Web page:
Need to Know: January 10, 2022

Fresh useful insights for people advancing quality, innovative and sustainable journalism 


You might have heard: Fewer journalists are covering state governments (The Washington Post)

But did you know: Republican leadership bars journalists from Iowa Senate floor (The Washington Post)

Last week, Republican leaders in the Iowa state Senate told journalists that for the first time in more than 140 years, journalists won’t be allowed to work from the chamber floor when the legislative session begins today, prompting concerns from press freedom and open government advocates. Reporters will have space in an upper-level gallery open to the public and will be unable to use press benches that are near senators’ desks, which allowed journalists to more easily view the Senate floor and get their questions answered quickly. A spokesperson for Senate Republicans said the change stemmed from difficulty defining media outlets, but members of the Iowa Capitol Press Association suggested it was a response to unflattering coverage.

+ Noted: Of the 50 most popular podcasts, only a few are less than two years old (Bloomberg); Freelance writer Ruth Shalit Barrett sues The Atlantic, alleging it defamed her in retracting a 2020 story (Politico)


Sincerely, Leaders of Color: How to help dual managers and caretakers (Source)

In this guest essay, Kyndell Harkness of the Minneapolis Star Tribunes explores ways people can help their colleagues who are balancing obligations at home and work by understanding how their experience may be different than yours, giving them flexibility, checking in and generally recognizing their work. Sincerely, Leaders of Color, hosted at Source from OpenNews, is written for those who care about creating a more supportive environment for journalists of color to do their best work. The column’s guest writers budget is sponsored by the American Press Institute.


Engaging Hispanic audiences: What newsrooms can learn from museums (OIGO, Substack)

In a piece examining the impact of Los Angeles public radio station KPCC’s initiative to reach Hispanic listeners, first launched 10 years ago, Ernesto Aguilar offers tips on how to engage Latino audiences. Drawing on strategies from the Latino Network of the American Alliance of Museums, he first suggests newsrooms fully examine data on demographics and how much Spanish or other languages are spoken in their community. Aguilar also recommends considering who would be responsible for the outreach work, how leadership would be involved, and if this is a “special” project or one that is part of the organization’s mission.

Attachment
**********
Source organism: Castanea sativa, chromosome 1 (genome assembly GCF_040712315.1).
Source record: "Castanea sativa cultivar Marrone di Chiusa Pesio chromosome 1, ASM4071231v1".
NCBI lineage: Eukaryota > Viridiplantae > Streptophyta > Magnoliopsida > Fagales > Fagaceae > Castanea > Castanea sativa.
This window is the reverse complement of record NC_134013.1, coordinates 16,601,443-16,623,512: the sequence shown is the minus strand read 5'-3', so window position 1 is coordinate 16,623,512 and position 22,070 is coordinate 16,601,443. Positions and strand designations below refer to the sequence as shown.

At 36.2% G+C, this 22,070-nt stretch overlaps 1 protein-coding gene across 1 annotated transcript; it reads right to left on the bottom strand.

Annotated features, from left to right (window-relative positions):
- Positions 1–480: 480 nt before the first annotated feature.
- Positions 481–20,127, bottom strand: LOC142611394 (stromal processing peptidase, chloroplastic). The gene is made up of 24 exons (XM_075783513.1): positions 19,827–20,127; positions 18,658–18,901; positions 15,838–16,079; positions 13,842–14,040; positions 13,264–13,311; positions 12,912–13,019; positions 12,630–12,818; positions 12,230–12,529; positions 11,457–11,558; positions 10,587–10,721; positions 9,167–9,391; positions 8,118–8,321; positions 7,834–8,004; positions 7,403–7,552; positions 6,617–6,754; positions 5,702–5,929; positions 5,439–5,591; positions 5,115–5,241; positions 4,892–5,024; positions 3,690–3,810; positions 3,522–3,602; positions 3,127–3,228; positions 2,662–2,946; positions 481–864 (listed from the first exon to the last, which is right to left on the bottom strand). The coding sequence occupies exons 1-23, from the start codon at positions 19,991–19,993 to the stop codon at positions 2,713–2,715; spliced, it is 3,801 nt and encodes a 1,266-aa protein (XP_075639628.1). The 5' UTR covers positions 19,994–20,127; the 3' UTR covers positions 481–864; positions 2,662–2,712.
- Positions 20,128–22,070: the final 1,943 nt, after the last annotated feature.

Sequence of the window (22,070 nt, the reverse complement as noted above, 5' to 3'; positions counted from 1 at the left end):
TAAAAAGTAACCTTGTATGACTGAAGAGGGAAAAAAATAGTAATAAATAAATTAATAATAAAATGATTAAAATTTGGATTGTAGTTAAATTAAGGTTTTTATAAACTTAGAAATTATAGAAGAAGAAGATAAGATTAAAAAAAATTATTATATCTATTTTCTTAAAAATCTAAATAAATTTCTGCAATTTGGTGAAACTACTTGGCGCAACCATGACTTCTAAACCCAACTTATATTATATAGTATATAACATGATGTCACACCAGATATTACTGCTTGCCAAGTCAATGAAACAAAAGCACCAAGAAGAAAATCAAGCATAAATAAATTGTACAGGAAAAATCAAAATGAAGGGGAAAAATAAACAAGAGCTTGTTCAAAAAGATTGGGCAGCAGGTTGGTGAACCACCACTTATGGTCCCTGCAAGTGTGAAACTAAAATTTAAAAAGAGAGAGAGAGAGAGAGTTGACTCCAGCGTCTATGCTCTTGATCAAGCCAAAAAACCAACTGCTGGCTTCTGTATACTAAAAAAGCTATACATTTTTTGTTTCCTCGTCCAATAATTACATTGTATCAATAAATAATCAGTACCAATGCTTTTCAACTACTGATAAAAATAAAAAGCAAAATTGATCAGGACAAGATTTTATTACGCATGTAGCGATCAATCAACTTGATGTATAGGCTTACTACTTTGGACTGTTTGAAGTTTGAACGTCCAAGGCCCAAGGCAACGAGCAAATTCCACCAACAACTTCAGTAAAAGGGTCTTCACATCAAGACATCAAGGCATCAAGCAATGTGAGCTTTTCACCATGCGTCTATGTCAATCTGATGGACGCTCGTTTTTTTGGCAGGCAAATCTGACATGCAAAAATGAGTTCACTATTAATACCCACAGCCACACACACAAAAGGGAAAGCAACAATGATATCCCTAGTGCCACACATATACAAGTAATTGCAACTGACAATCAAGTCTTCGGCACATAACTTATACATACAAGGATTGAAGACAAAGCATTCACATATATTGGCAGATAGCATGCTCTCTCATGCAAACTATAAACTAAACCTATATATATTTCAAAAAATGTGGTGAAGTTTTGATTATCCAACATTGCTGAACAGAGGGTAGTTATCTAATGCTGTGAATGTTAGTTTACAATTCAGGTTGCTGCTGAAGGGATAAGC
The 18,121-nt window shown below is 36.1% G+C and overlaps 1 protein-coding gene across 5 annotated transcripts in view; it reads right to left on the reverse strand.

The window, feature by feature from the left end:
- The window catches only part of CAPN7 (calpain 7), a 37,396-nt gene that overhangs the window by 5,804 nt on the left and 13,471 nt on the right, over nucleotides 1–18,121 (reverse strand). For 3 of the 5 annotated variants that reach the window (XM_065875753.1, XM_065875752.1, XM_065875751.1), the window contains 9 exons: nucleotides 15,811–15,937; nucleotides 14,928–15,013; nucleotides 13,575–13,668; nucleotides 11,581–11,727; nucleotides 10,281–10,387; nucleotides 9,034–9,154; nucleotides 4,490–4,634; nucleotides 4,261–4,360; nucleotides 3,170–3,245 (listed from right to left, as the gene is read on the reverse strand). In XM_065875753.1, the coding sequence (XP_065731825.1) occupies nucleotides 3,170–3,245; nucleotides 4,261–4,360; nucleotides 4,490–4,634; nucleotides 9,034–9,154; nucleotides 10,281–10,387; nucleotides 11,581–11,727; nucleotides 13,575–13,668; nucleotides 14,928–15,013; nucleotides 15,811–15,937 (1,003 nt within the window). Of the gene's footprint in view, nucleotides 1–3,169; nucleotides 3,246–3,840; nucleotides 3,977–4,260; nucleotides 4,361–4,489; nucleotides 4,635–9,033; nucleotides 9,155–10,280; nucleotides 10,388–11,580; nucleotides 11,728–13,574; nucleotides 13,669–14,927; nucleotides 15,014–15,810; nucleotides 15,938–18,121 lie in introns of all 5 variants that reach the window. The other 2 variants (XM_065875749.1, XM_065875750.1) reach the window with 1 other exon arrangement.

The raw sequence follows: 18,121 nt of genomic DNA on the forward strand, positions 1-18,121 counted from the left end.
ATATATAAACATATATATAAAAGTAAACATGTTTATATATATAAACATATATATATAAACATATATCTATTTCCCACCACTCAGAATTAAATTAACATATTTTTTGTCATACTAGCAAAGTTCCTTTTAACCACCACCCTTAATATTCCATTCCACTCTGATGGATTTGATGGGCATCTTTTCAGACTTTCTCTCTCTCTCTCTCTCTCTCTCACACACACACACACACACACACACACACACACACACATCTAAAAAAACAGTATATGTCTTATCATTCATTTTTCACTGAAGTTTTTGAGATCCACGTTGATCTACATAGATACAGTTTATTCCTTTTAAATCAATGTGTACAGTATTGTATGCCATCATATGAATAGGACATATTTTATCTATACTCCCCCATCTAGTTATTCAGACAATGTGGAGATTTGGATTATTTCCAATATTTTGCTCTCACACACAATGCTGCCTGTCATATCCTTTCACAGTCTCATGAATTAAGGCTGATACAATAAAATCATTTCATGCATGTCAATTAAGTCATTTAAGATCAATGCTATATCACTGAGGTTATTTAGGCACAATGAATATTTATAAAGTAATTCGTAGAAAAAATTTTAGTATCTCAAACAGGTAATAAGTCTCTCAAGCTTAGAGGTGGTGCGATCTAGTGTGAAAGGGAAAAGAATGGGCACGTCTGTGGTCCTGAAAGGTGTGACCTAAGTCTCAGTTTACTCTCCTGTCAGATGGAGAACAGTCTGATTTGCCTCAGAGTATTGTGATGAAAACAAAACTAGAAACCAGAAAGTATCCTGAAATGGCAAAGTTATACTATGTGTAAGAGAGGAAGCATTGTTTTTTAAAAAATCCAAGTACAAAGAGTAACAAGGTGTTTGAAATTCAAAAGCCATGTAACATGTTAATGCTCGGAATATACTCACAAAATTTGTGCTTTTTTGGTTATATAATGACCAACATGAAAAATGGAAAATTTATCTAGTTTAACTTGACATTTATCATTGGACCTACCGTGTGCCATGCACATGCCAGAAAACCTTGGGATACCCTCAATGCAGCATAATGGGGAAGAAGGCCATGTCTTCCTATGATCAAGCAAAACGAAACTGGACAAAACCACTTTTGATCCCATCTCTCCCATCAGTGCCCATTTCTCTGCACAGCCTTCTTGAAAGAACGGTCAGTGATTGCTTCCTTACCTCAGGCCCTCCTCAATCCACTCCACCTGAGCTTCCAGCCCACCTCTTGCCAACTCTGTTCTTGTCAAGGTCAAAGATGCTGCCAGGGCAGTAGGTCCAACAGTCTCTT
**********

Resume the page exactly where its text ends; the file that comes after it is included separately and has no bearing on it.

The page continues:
How The Local hit 50,000 paying members through audience engagement (What’s New in Publishing)

When The Local, an English-language publisher that serves nine European countries, moved to a subscription model in 2018, the newsroom changed its journalism focus from growing its audience reach to meeting the needs of the people it served. The team bases coverage decisions on what matters to The Local’s members, which is informed through tips, questions, and feedback from readers. In addition to increasing subscriptions, the approach has reduced the publication’s churn rate, which is less than 4% per month.


Americans agree free speech is important but are split on high-profile speech events (Knight Foundation)

A survey from the Knight Foundation and the polling firm Ipsos found that most Americans value First Amendment rights, with 91% of respondents saying freedom of speech is either extremely or very important to them. However, their views on high-profile speech events that have taken place since 2020 reflect a partisan split. Overall, 22% of those surveyed believe last year’s Jan. 6 attack on the U.S. Capitol was a legitimate expression of First Amendment rights, compared to 33% of Republicans and 12% of Democrats. Republicans were more likely to view sharing COVID-19 vaccine misinformation as legitimate free speech, while Democrats were more likely to consider 2020 racial justice protests an expression of free speech.


The Athletic: Good for the Times, a potential disaster for local news (Memium, Aron Pilhofer)

Last week, The New York Times announced it would buy The Athletic for $550 million, a purchase that places the newspaper in direct competition with local news organizations in the sports publisher’s 47 local markets, Aron Pilhofer writes. The Times will gain The Athletic’s 1.2 million subscribers, but the sports news outlet has lost $160 million since 2019. To make the acquisition profitable, Pilhofer says, the Times must build subscriber revenue, “And that means fighting toe-to-toe, tooth-and-nail with local news. There’s just no way around it.”

+ More news outlets are focusing on voting rights and defining democracy as a core coverage area (The Washington Post)


The Devil Strip will not be resurrected, board members say (Akron Beacon Journal)

After laying off its staff in October, the Akron, Ohio news co-op The Devil Strip won’t resume publication and will return donations meant to fund a relaunch, its board members announced on Friday. The board members, who are resigning, said the co-op has bylaws that require a majority of dues-paying members — 356 people — to reach a quorum and make business decisions, and two previous efforts to reach a quorum using online voting didn’t work. Unable to reach a quorum, the board members wrote, the organization “can’t approve a new board, lower quorum to a more reasonable number, adjust the debt limit in the bylaws (now set at $60,000), or even file for bankruptcy.”